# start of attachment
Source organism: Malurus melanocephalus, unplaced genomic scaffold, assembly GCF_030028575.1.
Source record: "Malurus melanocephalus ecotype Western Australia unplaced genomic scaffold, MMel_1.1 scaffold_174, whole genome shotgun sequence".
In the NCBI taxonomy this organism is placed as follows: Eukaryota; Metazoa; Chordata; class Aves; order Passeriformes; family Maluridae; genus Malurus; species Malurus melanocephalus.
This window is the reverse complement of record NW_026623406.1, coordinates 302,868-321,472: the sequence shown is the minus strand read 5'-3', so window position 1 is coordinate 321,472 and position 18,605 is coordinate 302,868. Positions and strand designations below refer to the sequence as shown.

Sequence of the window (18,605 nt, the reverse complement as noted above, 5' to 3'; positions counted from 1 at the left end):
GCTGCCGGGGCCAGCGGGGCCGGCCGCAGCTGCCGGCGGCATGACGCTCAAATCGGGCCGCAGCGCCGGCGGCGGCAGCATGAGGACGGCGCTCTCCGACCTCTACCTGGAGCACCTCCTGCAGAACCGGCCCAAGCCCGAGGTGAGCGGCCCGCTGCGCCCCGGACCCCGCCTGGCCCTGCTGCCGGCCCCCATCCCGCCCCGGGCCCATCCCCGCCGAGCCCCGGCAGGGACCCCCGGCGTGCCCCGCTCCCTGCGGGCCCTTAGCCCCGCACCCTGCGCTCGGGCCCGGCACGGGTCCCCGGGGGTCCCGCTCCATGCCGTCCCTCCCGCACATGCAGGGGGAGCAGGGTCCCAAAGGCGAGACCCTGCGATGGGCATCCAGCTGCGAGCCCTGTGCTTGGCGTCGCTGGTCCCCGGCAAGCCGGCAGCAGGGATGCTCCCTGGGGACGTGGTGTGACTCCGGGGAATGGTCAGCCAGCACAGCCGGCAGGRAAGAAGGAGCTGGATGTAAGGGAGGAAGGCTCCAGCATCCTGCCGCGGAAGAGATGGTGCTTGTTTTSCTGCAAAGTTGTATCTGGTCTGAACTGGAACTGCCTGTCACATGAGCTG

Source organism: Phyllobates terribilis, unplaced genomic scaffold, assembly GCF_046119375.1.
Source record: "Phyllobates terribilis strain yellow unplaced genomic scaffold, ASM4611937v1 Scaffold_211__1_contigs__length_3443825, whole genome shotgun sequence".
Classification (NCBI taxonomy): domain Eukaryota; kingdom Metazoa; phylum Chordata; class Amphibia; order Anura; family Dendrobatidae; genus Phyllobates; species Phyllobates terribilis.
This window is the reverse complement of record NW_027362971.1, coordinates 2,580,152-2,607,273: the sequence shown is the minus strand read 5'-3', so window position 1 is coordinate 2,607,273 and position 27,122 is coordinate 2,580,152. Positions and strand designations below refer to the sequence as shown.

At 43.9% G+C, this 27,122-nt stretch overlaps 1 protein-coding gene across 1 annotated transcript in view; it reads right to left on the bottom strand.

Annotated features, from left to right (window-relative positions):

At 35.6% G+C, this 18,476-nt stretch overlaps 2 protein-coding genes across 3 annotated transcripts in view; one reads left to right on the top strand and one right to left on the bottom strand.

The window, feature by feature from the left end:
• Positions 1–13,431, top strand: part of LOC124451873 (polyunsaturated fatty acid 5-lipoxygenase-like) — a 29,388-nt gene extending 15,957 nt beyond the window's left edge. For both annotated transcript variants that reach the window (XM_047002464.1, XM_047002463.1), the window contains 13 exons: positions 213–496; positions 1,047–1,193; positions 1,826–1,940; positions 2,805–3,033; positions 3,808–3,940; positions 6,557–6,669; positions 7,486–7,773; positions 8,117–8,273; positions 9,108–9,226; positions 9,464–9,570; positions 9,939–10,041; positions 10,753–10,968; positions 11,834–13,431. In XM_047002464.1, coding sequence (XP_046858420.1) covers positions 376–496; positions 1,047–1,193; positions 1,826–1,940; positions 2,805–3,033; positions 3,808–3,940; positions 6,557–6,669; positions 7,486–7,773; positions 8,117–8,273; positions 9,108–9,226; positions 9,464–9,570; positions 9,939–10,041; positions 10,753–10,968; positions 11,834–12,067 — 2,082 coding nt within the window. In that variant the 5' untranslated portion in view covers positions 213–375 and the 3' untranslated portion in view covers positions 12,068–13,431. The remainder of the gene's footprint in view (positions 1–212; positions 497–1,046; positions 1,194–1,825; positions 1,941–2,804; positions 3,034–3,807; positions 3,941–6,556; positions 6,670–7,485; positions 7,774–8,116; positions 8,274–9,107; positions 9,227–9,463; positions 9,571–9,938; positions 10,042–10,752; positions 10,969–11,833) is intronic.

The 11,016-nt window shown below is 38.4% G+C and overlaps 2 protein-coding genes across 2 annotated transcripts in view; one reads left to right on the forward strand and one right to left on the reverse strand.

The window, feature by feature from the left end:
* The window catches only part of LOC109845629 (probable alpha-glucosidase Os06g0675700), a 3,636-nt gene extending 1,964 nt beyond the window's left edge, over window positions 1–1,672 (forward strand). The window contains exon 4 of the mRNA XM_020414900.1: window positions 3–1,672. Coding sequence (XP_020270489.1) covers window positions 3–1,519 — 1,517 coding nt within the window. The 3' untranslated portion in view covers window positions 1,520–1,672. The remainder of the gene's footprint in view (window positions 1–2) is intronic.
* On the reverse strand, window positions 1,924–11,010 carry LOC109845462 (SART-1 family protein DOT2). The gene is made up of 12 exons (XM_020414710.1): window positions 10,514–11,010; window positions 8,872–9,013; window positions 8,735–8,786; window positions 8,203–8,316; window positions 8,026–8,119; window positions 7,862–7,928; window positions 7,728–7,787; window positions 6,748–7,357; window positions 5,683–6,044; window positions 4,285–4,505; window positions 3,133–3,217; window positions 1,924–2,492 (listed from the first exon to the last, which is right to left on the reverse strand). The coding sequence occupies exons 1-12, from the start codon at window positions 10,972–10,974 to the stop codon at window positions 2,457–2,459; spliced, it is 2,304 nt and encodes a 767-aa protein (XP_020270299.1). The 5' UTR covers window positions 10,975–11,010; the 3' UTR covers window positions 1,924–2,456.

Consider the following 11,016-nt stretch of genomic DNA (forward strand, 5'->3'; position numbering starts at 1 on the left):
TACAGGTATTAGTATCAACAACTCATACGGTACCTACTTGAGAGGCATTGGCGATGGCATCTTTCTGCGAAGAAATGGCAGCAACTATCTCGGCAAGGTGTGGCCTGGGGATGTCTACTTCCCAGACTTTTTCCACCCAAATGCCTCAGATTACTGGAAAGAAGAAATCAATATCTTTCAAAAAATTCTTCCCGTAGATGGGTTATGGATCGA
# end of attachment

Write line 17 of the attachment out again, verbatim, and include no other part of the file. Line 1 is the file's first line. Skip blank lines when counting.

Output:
The window, feature by feature from the left end: